Black hat search engine optimization (SEO) campaigns attempt to attract and monetize traffic. Using Web site compromise and cloaking, SEO botnets can manipulate search result rankings, ultimately directing users to sites promoting scams (e.g. fake antivirus). In this paper, we infiltrate an influential SEO botnet, GR, characterize its dynamics and effectiveness and identify key scams driving its innovation.
David Y. Wang, Stefan Savage and Geoffrey M. Voelker
I want my voice to be heard: IP over Voice-over-IP for Unobservable Censorship Circumvention
We propose an unobservable censorship-resistant infrastructure, called FreeWave. FreeWave works by modulating a client’s Internet traffic into acoustic signals that are carried over VoIP connections. The use of actual VoIP connections, as opposed to traffic mimicking, allows FreeWave to relay its VoIP connections through oblivious VoIP nodes, hence keeping the FreeWave server(s) unobservable and unblockable. We prototype FreeWave over Skype.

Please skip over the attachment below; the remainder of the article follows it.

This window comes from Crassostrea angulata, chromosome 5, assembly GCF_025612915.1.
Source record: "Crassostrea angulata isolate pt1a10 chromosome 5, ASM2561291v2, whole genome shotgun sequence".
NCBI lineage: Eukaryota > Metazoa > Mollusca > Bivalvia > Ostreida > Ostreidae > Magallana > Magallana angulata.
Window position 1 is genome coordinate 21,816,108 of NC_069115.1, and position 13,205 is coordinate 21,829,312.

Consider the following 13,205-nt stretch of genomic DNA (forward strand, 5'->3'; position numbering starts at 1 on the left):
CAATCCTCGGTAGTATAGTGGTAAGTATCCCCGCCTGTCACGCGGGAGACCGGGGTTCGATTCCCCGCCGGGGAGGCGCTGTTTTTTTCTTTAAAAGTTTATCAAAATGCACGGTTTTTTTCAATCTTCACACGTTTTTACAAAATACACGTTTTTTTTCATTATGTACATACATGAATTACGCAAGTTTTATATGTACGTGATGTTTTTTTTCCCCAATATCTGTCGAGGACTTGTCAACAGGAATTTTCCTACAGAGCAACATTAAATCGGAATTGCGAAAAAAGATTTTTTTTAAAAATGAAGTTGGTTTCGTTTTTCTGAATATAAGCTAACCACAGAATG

Amir Houmansadr, Thomas Riedl, Nikita Borisov and Andrew Singer
Session 8: Short Talks
4:00 pm -- 5:40 pm
Session Chair: Peng Ning, NC State University
The Program Committee selected submissions on a range of topics for treatment as Short Talks. Priority has been given to papers that have fresh, unconventional ideas. Though not selected as full papers, these merit a place on the program.
Cong Wang, Zhen Xu, Kui Ren and Janet Wang
Xian Pan, Zhen Ling, Aniket Pingley, Wei Yu, Kui Ren, Nan Zhang and Xinwen Fu
Ralf Hund, Carsten Willems and Thorsten Holz
Matthias Wählisch, Fabian Holler, Thomas C. Schmidt and Jochen Schiller
Mohammad Rahman and Ehab Al-Shaer
Florian Kerschbaum, Thomas Schneider and Axel Schroepfer
Jun Ho Huh, Mirko Montanari, Derek Dagit, Rakesh Bobba, Dong Wook Kim, Yoonjoo Choi and Roy Campbell
Erman Ayday, Jean Louis Raisaro and Jean-Pierre Hubaux
Emil Stefanov and Elaine Shi
David Irakiza, Md Karim and Vir Phoha
Vaibhav Garg and L. Jean Camp
Mu Zhang and Heng Yin
7:00 pm – 9:00 pm | Buffet Dinner and Rump Session
Session Chair: Will Enck, NC State University